The Korakianitis family's workshop is creatively effervescent on the days they make fogatsa. Five of the seven siblings, the third generation of the family, are employed at the bakery, and Valantis has an "almost love affair" with fogatsa.

He talks about their top-tasting creation and is fascinated by how the Italian tradition has been passed down to his island, preserved and continues to this day.

While preparing the ingredients, he tells us about one of the first Corfu confectioners who worked with fogatsa. Now a grandfather and having retired, he had told him how he used yeast from chickpeas, flour which - due to the poor quality of Greek flour after the war - was imported from Canada, eggs, butter and sugar, of course, but also the wooden mastello (wooden bucket) of Venetian origin. 4-5 people were needed to ferment the leaven at the same time, which, after rising and cutting, was taken to a bakery for baking.

As for his own grandfather, the founder of the bakery?

"His recipes are still in our drawers, but it was my mother who, by testing and constantly trying to improve the technique, evolved and brought out the unique taste of fogatsa," Valantis explained.

And the ingredients? Flour exclusively from Italy, the type used in panettone; butter of excellent quality; only egg yolks; vanilla; mastic that gives a Constantinople aroma; brandy; handmade orange paste; and, in addition to sugar, Corfu honey.

The latter, in addition to nourishing the yeast, enriches the dessert with the aromas of Corfu nature, while to our question why kumquat liqueur is not used instead of brandy, the explanation is that the latter is preferred due to stable quality, fidelity to the original recipe and avoiding predominance of the citrus flavour.

As important as the quality of the ingredients is, the preparation technique is just as important. The process takes more than two days.

Fermentation starts with a low percentage of yeast and is transferred for 5-6 hours to a special maturation area so that it swells sufficiently.

On the second day, the dough is cut, portioned into moulds, and carved into a cross—that's why the baked fogatsa seems to have peaks and points—and right there, another piece of fragrant butter is put in to prevent the surface from dehydrating and to continue rising in the oven for another 20'- 25'. Before entering, it is lathered with egg, almond, and sugar, which, in a way, replaces the Venetian glaze.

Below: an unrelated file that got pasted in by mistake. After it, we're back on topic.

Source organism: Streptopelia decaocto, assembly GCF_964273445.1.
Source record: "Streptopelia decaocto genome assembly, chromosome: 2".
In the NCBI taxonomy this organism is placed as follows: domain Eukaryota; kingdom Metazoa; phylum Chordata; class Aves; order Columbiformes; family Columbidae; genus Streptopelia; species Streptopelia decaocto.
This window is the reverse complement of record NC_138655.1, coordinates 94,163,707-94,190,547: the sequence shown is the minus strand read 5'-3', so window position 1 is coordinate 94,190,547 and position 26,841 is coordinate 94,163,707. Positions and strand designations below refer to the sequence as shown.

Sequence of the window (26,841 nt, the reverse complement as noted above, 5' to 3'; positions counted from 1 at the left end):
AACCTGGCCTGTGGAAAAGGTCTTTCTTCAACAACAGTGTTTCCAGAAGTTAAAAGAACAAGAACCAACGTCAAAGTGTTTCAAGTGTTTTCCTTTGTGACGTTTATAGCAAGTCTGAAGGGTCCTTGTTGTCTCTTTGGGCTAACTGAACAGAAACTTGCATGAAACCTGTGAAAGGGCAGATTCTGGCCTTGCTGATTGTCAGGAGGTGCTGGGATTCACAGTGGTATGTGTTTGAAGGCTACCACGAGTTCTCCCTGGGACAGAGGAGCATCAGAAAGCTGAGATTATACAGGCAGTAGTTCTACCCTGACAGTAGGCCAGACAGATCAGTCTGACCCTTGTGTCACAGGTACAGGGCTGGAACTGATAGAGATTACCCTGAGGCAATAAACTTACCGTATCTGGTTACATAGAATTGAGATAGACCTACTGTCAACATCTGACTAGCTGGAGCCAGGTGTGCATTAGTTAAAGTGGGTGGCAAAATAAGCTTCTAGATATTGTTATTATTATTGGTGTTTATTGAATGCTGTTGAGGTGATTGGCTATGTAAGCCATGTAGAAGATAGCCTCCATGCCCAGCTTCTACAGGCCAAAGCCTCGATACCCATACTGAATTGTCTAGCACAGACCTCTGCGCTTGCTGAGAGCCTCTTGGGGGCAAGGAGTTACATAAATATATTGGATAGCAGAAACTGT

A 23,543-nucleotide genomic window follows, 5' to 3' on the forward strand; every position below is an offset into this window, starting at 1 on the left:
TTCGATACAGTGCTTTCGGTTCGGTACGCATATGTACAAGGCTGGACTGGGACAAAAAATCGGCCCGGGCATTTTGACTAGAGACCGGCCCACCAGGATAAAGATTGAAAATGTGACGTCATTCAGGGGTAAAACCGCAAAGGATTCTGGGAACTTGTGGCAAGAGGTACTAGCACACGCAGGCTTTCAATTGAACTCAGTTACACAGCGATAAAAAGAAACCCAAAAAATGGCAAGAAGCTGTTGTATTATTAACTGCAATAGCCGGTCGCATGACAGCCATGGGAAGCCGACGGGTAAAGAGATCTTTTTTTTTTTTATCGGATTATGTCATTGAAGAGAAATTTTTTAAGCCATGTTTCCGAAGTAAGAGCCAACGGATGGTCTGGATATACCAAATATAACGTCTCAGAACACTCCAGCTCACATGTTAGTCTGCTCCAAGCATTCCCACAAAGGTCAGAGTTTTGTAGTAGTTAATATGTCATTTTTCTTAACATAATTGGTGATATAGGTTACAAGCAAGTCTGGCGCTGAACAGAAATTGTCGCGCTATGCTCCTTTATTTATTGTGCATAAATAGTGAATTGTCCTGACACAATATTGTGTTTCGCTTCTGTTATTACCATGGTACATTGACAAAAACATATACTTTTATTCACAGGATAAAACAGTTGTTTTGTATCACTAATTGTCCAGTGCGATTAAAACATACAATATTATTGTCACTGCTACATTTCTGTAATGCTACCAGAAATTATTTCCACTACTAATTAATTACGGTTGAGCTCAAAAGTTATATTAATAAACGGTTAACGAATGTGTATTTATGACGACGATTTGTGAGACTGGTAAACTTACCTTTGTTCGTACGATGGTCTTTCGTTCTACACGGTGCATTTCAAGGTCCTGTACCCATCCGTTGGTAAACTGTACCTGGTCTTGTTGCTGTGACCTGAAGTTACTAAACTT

When we return to the workshop on the second day, the sight of the baked fogatsa's hanging upside down for a whole night so that the surface does not settle due to the high butter content is impressive, but the aroma intoxicates you and makes you yearn to try them.

The taste is addictive, the aromas subtle, and so well suited to the light texture that you are easily seduced into an additional—and yet another—piece. Valantis's effort and dedication to the process are justified.

"When the dough calls you, you must always be present, even if a few minutes of delay are capable of altering the result in taste and texture," he said.

Needless to say, there is no need for preservatives, additives, or improvers. For the young baker, the challenge is to perfect the technique. That's why the shelf life of fogatsa, which reaches ten days, is solely due to the long-term maturation of the dough.

Now, if there is a chance that someone can be so restrained as not to eat the fogatsa in 10 days, that seems rather improbable.

Enjoy all year round.


The Korakianitis fogatsa is so tasty, and the people of Corfu love it so much that the family does not only have it during the Easter season. The tickling aromas of Venetian fogatsa flood the outskirts of the city, where the workshop and main bakery are located, usually once a week, every day of Easter and Christmas.

For Valantis Korakianitis, the oven is his natural environment anyway. There, he grew up watching the details of making very high-quality pastries, which range from amazing sourdough bread to ​​croissants with bougainvillea cream.

What does he do when he's not making fogatsa's? He prepares small batches of ice cream, travels to Italy to meet confectioners and bakers, joins them in Italian workshops, and attends panettone-making seminars in Verbania, north of Milan.

He filters the international trends and approaches he is taught by focusing on how well they combine with local traditions.

"Innovation is good, but we don't touch tradition!" he stressed.

Info: Korakianitis Bakery: 11 Donatou Dimoulitsa, Corfu & Thesi Triklino-Alepou, Corfu
Orders for shipping across Greece: tel. 6975-263490, mail: [email protected]

Arietta Pouliou is a columnist for Cantina. Translated by Paul Antonopoulos.